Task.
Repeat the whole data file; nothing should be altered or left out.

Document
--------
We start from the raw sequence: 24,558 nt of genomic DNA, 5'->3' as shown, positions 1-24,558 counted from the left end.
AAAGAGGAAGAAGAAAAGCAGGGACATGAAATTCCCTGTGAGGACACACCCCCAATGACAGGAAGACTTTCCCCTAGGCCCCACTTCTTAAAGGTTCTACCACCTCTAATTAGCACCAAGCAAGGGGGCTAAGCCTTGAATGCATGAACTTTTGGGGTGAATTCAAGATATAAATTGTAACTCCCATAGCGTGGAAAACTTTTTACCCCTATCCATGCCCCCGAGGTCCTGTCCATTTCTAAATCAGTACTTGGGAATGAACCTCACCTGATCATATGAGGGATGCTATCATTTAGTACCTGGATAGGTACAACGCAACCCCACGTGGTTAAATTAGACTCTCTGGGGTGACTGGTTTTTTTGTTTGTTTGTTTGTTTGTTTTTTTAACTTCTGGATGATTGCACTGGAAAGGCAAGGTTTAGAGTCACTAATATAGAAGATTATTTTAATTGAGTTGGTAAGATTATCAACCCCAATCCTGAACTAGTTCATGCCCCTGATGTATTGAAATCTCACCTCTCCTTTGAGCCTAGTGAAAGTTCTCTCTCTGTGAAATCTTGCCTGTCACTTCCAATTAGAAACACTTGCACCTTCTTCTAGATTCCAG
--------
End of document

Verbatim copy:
We start from the raw sequence: 24,558 nt of genomic DNA, 5'->3' as shown, positions 1-24,558 counted from the left end.
AAAGAGGAAGAAGAAAAGCAGGGACATGAAATTCCCTGTGAGGACACACCCCCAATGACAGGAAGACTTTCCCCTAGGCCCCACTTCTTAAAGGTTCTACCACCTCTAATTAGCACCAAGCAAGGGGGCTAAGCCTTGAATGCATGAACTTTTGGGGTGAATTCAAGATATAAATTGTAACTCCCATAGCGTGGAAAACTTTTTACCCCTATCCATGCCCCCGAGGTCCTGTCCATTTCTAAATCAGTACTTGGGAATGAACCTCACCTGATCATATGAGGGATGCTATCATTTAGTACCTGGATAGGTACAACGCAACCCCACGTGGTTAAATTAGACTCTCTGGGGTGACTGGTTTTTTTGTTTGTTTGTTTGTTTGTTTTTTTAACTTCTGGATGATTGCACTGGAAAGGCAAGGTTTAGAGTCACTAATATAGAAGATTATTTTAATTGAGTTGGTAAGATTATCAACCCCAATCCTGAACTAGTTCATGCCCCTGATGTATTGAAATCTCACCTCTCCTTTGAGCCTAGTGAAAGTTCTCTCTCTGTGAAATCTTGCCTGTCACTTCCAATTAGAAACACTTGCACCTTCTTCTAGATTCCAG